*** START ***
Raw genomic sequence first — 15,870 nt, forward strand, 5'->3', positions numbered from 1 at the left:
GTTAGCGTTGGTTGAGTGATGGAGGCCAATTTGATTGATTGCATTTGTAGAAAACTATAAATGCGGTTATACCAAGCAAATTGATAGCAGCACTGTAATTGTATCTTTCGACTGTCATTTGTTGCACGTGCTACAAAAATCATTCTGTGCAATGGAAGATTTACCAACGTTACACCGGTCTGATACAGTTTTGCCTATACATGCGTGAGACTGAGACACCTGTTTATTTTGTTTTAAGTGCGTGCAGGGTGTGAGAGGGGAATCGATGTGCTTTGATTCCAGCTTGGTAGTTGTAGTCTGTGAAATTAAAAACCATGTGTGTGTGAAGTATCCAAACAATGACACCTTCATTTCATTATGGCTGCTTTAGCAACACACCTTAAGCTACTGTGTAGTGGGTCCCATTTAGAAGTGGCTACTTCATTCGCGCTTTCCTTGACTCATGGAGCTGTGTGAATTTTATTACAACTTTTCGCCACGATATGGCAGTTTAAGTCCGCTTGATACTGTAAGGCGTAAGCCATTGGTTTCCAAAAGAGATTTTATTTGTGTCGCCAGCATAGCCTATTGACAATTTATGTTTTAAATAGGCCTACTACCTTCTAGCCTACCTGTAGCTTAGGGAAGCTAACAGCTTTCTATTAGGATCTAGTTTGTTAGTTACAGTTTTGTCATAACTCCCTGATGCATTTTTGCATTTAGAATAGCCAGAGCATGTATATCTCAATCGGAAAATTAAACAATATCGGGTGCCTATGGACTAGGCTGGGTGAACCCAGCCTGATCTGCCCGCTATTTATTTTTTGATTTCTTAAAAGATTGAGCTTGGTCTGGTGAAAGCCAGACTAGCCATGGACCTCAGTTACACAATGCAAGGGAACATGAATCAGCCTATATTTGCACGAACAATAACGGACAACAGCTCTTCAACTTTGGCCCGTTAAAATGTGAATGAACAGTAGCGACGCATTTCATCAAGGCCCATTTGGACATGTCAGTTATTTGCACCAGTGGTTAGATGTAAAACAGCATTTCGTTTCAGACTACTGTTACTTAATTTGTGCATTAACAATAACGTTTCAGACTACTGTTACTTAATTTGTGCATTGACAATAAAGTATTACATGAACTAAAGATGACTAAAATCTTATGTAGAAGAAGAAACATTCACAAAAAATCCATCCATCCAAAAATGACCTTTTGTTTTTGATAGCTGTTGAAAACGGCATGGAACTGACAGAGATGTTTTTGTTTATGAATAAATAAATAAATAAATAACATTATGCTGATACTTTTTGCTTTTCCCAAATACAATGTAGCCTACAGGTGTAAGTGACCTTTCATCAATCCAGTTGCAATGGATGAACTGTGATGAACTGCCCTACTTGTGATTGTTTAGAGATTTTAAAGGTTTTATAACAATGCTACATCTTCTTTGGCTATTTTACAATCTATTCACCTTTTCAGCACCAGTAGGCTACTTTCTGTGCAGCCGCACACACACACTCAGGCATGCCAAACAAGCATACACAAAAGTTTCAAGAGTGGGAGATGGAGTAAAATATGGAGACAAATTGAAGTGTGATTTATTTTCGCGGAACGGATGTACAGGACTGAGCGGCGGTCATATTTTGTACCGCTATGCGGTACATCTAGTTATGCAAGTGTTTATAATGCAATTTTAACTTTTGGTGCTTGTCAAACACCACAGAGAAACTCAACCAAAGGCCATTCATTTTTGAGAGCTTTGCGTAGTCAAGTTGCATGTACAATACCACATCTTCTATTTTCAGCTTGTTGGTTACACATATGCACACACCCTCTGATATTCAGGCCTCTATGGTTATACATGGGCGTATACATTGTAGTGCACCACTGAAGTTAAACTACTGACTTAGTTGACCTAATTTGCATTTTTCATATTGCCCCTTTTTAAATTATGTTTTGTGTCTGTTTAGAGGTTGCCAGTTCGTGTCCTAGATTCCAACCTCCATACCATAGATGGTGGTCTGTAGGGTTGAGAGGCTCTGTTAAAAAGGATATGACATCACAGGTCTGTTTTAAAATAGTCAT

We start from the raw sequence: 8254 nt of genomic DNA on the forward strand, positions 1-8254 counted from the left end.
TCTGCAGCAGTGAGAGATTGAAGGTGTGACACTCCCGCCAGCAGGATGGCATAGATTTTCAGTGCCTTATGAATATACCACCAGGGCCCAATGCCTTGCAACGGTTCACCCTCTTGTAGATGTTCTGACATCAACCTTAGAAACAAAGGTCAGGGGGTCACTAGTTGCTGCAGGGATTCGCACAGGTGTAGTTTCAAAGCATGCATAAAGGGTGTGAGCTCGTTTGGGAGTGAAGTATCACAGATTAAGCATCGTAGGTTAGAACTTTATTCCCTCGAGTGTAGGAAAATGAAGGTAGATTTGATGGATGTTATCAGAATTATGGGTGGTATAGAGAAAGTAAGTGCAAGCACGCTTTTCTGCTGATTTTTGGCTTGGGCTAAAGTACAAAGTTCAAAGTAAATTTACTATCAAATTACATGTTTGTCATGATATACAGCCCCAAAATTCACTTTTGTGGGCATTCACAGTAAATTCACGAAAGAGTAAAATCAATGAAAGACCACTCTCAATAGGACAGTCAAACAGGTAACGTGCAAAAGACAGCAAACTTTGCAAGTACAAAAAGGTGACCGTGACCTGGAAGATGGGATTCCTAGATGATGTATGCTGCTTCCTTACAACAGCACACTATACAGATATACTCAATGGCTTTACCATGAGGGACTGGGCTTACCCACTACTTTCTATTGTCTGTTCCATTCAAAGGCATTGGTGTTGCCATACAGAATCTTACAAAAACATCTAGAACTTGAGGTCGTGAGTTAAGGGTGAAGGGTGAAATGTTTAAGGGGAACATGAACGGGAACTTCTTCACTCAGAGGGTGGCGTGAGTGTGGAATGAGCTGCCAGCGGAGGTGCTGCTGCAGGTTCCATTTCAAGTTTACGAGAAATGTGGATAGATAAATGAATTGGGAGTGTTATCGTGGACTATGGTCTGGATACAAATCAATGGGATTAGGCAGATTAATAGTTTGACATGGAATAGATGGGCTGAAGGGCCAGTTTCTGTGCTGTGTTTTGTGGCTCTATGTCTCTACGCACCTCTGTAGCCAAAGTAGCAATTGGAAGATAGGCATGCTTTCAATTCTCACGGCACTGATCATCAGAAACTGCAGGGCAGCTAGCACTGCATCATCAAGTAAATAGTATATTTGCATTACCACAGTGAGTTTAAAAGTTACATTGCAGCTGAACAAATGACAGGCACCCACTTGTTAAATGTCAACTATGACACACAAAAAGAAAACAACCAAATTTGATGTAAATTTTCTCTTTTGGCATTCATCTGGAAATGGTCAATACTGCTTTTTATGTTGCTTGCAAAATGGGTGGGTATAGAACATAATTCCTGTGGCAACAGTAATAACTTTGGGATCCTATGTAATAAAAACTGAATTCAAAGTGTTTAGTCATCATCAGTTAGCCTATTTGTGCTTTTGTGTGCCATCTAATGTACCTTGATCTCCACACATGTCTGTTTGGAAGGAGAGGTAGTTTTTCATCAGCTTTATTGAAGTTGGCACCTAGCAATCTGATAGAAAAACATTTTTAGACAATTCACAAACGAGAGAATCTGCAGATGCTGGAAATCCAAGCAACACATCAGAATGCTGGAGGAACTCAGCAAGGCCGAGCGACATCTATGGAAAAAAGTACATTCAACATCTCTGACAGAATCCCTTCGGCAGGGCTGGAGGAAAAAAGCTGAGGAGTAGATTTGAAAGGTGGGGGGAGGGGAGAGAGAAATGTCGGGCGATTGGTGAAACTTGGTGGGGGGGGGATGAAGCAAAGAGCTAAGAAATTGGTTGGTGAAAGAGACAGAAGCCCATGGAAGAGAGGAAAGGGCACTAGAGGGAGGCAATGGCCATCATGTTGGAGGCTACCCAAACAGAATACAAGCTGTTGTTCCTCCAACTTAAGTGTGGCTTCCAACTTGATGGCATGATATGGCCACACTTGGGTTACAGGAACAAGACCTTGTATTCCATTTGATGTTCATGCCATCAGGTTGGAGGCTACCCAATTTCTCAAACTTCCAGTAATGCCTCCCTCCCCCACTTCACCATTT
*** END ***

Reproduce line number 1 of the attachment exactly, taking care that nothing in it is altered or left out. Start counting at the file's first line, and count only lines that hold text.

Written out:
Raw genomic sequence first — 15,870 nt, forward strand, 5'->3', positions numbered from 1 at the left: